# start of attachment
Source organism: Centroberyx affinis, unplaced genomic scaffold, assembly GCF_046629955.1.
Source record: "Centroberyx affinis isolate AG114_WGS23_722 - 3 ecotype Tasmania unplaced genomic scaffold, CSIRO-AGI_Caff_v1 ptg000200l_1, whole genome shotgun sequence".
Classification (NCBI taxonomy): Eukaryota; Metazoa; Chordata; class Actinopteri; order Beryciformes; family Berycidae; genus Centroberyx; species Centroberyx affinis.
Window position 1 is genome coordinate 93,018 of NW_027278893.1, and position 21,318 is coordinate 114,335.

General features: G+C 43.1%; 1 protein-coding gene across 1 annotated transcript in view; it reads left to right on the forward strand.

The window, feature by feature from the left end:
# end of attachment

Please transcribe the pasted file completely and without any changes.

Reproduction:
Source organism: Centroberyx affinis, unplaced genomic scaffold, assembly GCF_046629955.1.
Source record: "Centroberyx affinis isolate AG114_WGS23_722 - 3 ecotype Tasmania unplaced genomic scaffold, CSIRO-AGI_Caff_v1 ptg000200l_1, whole genome shotgun sequence".
Classification (NCBI taxonomy): Eukaryota; Metazoa; Chordata; class Actinopteri; order Beryciformes; family Berycidae; genus Centroberyx; species Centroberyx affinis.
Window position 1 is genome coordinate 93,018 of NW_027278893.1, and position 21,318 is coordinate 114,335.

General features: G+C 43.1%; 1 protein-coding gene across 1 annotated transcript in view; it reads left to right on the forward strand.

The window, feature by feature from the left end: